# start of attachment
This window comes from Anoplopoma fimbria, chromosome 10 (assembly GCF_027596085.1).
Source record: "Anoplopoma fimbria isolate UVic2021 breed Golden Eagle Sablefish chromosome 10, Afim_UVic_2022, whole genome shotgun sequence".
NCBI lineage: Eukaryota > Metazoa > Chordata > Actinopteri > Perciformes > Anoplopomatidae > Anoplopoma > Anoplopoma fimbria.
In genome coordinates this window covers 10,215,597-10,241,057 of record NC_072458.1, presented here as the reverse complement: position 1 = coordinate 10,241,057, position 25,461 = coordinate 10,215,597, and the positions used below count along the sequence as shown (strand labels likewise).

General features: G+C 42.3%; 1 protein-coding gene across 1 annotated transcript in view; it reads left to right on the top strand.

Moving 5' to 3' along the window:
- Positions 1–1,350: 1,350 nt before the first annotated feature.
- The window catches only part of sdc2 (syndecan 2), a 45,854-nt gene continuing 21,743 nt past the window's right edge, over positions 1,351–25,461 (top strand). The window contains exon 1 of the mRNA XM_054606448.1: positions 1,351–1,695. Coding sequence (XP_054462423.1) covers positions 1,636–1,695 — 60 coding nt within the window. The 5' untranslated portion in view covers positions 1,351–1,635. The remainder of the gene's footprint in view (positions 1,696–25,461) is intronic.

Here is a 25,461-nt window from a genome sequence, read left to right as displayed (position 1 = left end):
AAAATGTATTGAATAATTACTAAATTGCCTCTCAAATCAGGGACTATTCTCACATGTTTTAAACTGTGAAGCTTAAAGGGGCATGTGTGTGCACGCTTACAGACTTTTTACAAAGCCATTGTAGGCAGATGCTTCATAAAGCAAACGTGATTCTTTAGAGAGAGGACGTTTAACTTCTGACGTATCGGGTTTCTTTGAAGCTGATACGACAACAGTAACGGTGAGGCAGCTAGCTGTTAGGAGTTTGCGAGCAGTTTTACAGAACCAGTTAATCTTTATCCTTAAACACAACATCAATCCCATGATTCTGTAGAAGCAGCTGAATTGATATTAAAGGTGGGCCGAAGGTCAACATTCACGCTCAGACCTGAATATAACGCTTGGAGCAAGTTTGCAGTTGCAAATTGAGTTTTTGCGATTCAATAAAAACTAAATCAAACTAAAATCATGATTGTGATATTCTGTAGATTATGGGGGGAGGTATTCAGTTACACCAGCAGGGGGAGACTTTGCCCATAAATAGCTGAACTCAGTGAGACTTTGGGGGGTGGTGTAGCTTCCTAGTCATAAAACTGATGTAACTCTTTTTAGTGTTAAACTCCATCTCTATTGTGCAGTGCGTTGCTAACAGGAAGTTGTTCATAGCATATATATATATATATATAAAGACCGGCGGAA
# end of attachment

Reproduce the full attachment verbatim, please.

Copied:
This window comes from Anoplopoma fimbria, chromosome 10 (assembly GCF_027596085.1).
Source record: "Anoplopoma fimbria isolate UVic2021 breed Golden Eagle Sablefish chromosome 10, Afim_UVic_2022, whole genome shotgun sequence".
NCBI lineage: Eukaryota > Metazoa > Chordata > Actinopteri > Perciformes > Anoplopomatidae > Anoplopoma > Anoplopoma fimbria.
In genome coordinates this window covers 10,215,597-10,241,057 of record NC_072458.1, presented here as the reverse complement: position 1 = coordinate 10,241,057, position 25,461 = coordinate 10,215,597, and the positions used below count along the sequence as shown (strand labels likewise).

General features: G+C 42.3%; 1 protein-coding gene across 1 annotated transcript in view; it reads left to right on the top strand.

Moving 5' to 3' along the window:
- Positions 1–1,350: 1,350 nt before the first annotated feature.
- The window catches only part of sdc2 (syndecan 2), a 45,854-nt gene continuing 21,743 nt past the window's right edge, over positions 1,351–25,461 (top strand). The window contains exon 1 of the mRNA XM_054606448.1: positions 1,351–1,695. Coding sequence (XP_054462423.1) covers positions 1,636–1,695 — 60 coding nt within the window. The 5' untranslated portion in view covers positions 1,351–1,635. The remainder of the gene's footprint in view (positions 1,696–25,461) is intronic.

Here is a 25,461-nt window from a genome sequence, read left to right as displayed (position 1 = left end):
AAAATGTATTGAATAATTACTAAATTGCCTCTCAAATCAGGGACTATTCTCACATGTTTTAAACTGTGAAGCTTAAAGGGGCATGTGTGTGCACGCTTACAGACTTTTTACAAAGCCATTGTAGGCAGATGCTTCATAAAGCAAACGTGATTCTTTAGAGAGAGGACGTTTAACTTCTGACGTATCGGGTTTCTTTGAAGCTGATACGACAACAGTAACGGTGAGGCAGCTAGCTGTTAGGAGTTTGCGAGCAGTTTTACAGAACCAGTTAATCTTTATCCTTAAACACAACATCAATCCCATGATTCTGTAGAAGCAGCTGAATTGATATTAAAGGTGGGCCGAAGGTCAACATTCACGCTCAGACCTGAATATAACGCTTGGAGCAAGTTTGCAGTTGCAAATTGAGTTTTTGCGATTCAATAAAAACTAAATCAAACTAAAATCATGATTGTGATATTCTGTAGATTATGGGGGGAGGTATTCAGTTACACCAGCAGGGGGAGACTTTGCCCATAAATAGCTGAACTCAGTGAGACTTTGGGGGGTGGTGTAGCTTCCTAGTCATAAAACTGATGTAACTCTTTTTAGTGTTAAACTCCATCTCTATTGTGCAGTGCGTTGCTAACAGGAAGTTGTTCATAGCATATATATATATATATATAAAGACCGGCGGAA